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Rob Salzman
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Family Sheet

Name: Alfred Moore Folger Note Born: 20 Mar 1811 at Stokes Co., , , NC Married: 17 Apr 1835 at Stokes Co., , , NC Died: 15 Jul 1880 at Pickens Co., , , SC Father: Reuben Folger Mother: Lydia Wilson
Name: Mary P Pegram Note Born: 11 Feb 1816 at Guilford Co., , , NC Died: 3 Mar 1907 at Pickens Co., , , SC Father: William Pegram Mother: Fanny Mckinney
Name: Alonzo Mendonhall Folger Born: 21 Jul 1836 at NC, , , Died: 19 Nov 1918 at Easley, , Pickens Co., SC Wife: Mary Eliza Agnew
Name: Laura A Folger Born: 3 May 1839 at NC, , , Died: 12 Jan 1923 at Pickens Co., , , SC Husband: Perrin O''dell
Name: Felicia Hemans Folger Born: 16 Oct 1841 Died: 24 Aug 1847
Name: Orlando Cyrus Folger Born: 22 Feb 1844 at NC, , , Died: 21 Feb 1882 at Easley, , Pickens Co., SC Wife: Lucy Camilla Breazeale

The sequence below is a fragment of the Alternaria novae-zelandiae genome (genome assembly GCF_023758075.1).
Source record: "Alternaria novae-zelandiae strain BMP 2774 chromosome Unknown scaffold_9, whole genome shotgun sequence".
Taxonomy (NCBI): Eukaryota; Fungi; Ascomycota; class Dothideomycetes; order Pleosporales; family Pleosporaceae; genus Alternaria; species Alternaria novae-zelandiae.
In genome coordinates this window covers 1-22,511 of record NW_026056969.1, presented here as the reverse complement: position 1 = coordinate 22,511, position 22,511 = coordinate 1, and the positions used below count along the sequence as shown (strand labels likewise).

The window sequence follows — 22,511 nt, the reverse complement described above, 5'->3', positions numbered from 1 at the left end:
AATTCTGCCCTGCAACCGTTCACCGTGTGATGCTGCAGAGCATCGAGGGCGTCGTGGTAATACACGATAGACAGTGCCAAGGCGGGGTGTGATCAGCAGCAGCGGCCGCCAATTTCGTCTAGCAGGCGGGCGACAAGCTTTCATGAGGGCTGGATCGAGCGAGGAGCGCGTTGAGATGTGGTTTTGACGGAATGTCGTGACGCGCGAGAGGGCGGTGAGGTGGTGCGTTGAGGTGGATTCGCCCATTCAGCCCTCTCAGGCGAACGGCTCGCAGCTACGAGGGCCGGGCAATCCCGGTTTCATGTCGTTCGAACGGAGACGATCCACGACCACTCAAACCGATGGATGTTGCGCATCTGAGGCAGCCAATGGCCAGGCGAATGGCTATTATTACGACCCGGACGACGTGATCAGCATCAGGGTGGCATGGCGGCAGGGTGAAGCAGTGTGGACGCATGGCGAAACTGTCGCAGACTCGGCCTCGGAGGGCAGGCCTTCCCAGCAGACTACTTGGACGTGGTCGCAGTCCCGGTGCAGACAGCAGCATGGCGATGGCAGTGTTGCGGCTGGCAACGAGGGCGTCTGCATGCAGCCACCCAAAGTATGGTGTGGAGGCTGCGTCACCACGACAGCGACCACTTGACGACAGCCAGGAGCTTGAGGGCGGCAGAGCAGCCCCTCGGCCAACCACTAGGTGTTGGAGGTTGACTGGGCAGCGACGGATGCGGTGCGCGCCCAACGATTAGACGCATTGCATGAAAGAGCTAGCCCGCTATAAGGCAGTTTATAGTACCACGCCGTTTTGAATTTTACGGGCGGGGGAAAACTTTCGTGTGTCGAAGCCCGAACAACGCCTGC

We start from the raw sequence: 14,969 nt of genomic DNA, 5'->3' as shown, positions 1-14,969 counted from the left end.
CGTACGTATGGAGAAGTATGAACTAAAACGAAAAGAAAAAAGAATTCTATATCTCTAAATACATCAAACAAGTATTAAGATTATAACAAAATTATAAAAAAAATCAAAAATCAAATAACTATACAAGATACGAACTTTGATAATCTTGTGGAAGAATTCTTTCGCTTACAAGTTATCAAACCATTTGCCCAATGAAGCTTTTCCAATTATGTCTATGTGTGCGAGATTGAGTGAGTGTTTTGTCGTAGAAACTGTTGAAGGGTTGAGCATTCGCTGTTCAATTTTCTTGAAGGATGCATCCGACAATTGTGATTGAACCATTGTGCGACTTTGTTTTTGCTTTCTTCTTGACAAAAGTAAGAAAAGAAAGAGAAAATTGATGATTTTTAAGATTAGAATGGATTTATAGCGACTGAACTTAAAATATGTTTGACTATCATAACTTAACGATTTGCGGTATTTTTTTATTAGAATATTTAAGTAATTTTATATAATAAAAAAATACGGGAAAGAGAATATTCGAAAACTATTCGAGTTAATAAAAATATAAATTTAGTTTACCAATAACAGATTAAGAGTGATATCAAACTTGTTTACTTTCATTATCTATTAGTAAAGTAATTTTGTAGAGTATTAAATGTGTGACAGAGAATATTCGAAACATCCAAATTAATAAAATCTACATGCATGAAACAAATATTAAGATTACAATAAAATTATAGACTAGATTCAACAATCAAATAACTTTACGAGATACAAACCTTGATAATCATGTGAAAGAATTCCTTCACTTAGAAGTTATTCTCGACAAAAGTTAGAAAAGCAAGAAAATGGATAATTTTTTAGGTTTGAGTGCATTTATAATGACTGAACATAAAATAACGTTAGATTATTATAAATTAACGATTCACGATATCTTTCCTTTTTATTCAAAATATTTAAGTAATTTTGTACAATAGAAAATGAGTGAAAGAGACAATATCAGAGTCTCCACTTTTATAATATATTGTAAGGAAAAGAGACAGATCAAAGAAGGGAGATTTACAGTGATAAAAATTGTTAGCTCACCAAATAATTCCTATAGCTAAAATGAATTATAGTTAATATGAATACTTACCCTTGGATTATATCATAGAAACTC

Name: Julius Franklin Folger Born: 4 Sep 1847 at NC, , , Died: 7 May 1888 at Pickens Co., , , SC Wife: Julia Augusta Alexander
Name: Thomas Wilson Folger Born: 18 Mar 1849 at Spartanburg, , , SC Died: 10 Jun 1908 at Pickens Co., , , SC Wife: Frances Panama Alexander
Name: Alfred Robert Newton Folger Born: 14 Aug 1850 at Easley, , Pickens Co., SC Died: 11 Jun 1924 at Easley, , Pickens Co., SC Wife: Elizabeth Toccoa Looper
Name: Caroline M C Folger Born: 10 Jan 1853 at Pickens Co., , , SC Died: 22 Mar 1932 at Pickens Co., , , SC Husband: Wallace W. Blaylock
Name: Delphina Mendenhall (manda)( Della) Folger Born: 4 Dec 1856 at Pickens Co., , , SC Died: 2 Jan 1881 Husband: A.m. Runion
Name: Augustine Washington Irving Folger Born: 9 Sep 1859 at Pickens District, , , SC Died: 9 Dec 1909 at Pickens Co., , , SC Wife: Frances Medora Keith